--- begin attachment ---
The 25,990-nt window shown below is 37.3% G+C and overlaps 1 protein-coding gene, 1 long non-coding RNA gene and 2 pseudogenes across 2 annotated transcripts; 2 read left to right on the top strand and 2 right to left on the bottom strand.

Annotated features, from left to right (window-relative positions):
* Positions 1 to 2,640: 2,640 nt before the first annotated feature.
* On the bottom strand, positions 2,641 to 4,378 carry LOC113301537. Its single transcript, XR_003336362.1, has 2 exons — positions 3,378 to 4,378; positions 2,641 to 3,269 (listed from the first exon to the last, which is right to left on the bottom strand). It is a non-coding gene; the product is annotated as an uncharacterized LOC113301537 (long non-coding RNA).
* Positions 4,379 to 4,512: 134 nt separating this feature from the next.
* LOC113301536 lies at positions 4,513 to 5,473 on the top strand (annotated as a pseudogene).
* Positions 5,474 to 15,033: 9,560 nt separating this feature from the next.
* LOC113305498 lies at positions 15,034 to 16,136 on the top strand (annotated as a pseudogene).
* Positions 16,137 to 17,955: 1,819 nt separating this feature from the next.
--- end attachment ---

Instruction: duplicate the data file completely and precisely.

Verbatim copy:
The 25,990-nt window shown below is 37.3% G+C and overlaps 1 protein-coding gene, 1 long non-coding RNA gene and 2 pseudogenes across 2 annotated transcripts; 2 read left to right on the top strand and 2 right to left on the bottom strand.

Annotated features, from left to right (window-relative positions):
* Positions 1 to 2,640: 2,640 nt before the first annotated feature.
* On the bottom strand, positions 2,641 to 4,378 carry LOC113301537. Its single transcript, XR_003336362.1, has 2 exons — positions 3,378 to 4,378; positions 2,641 to 3,269 (listed from the first exon to the last, which is right to left on the bottom strand). It is a non-coding gene; the product is annotated as an uncharacterized LOC113301537 (long non-coding RNA).
* Positions 4,379 to 4,512: 134 nt separating this feature from the next.
* LOC113301536 lies at positions 4,513 to 5,473 on the top strand (annotated as a pseudogene).
* Positions 5,474 to 15,033: 9,560 nt separating this feature from the next.
* LOC113305498 lies at positions 15,034 to 16,136 on the top strand (annotated as a pseudogene).
* Positions 16,137 to 17,955: 1,819 nt separating this feature from the next.